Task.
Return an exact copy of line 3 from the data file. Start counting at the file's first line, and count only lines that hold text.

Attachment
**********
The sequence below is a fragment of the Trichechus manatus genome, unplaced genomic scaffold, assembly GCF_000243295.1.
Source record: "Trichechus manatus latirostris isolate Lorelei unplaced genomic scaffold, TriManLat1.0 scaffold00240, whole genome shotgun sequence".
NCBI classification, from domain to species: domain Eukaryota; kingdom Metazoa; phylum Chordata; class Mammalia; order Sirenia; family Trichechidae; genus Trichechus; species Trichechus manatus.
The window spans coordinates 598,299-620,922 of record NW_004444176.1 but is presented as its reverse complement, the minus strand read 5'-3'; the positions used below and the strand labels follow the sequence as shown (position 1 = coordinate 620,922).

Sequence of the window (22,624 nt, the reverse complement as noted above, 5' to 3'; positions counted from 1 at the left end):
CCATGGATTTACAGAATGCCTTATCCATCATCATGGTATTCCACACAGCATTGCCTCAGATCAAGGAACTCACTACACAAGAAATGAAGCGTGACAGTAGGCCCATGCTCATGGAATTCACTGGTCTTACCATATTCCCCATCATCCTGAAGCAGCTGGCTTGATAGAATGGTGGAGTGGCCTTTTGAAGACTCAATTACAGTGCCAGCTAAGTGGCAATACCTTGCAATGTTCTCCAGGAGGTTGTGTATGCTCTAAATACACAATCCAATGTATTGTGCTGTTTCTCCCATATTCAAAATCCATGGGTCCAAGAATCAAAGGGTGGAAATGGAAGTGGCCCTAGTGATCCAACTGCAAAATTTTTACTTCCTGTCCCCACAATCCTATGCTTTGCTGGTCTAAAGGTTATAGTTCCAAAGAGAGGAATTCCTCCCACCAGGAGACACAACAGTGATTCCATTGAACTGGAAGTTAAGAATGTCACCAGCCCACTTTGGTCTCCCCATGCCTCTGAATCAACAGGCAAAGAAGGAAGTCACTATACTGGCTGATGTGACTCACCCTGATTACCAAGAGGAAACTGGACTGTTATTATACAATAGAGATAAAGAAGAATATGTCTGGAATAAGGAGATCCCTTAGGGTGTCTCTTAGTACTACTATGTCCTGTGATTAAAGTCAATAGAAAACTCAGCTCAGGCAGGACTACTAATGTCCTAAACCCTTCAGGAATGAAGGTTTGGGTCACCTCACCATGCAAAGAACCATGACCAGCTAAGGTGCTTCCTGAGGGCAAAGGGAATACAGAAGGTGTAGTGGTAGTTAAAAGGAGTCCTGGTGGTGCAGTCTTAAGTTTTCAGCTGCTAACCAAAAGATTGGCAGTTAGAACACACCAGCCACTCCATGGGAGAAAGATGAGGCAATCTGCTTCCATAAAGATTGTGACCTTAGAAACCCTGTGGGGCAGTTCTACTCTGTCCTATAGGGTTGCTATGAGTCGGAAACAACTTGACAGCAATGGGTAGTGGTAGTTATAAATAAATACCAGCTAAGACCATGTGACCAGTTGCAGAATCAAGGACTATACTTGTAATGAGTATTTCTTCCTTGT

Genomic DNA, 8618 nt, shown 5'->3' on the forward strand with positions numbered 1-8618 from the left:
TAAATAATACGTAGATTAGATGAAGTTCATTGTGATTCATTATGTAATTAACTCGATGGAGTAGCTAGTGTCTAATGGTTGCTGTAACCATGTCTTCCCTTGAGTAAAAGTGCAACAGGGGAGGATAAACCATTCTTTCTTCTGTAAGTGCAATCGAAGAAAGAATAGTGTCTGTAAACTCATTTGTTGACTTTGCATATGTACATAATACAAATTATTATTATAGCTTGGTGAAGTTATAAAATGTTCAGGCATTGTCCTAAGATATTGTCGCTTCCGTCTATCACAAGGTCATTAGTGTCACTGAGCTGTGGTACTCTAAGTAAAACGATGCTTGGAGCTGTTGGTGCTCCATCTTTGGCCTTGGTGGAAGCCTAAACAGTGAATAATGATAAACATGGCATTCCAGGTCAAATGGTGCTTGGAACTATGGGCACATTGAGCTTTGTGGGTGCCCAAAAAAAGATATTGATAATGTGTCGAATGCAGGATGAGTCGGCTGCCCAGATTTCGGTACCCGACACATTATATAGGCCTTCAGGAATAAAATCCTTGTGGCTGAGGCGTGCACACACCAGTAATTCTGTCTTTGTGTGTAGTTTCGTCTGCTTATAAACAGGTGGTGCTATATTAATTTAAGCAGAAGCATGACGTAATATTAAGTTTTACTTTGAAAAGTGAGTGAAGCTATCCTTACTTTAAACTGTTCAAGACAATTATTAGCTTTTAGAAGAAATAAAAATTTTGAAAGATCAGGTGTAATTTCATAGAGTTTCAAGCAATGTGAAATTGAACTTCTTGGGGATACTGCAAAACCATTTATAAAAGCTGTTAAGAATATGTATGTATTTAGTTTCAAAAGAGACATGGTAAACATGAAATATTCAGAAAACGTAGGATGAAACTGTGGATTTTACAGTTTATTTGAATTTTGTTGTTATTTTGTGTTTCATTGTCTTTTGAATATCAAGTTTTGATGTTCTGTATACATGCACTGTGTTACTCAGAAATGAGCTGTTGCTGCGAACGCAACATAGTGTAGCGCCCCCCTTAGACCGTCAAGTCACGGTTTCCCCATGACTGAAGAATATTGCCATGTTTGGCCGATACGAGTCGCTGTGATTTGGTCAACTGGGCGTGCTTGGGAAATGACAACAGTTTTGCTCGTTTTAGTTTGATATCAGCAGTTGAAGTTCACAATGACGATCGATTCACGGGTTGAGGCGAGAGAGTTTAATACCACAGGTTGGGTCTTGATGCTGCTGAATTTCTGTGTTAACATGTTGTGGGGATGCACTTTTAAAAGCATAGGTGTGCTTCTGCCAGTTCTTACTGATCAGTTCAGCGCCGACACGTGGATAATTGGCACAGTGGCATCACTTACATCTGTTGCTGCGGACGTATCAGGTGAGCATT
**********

NCBI classification, from domain to species: domain Eukaryota; kingdom Metazoa; phylum Chordata; class Mammalia; order Sirenia; family Trichechidae; genus Trichechus; species Trichechus manatus.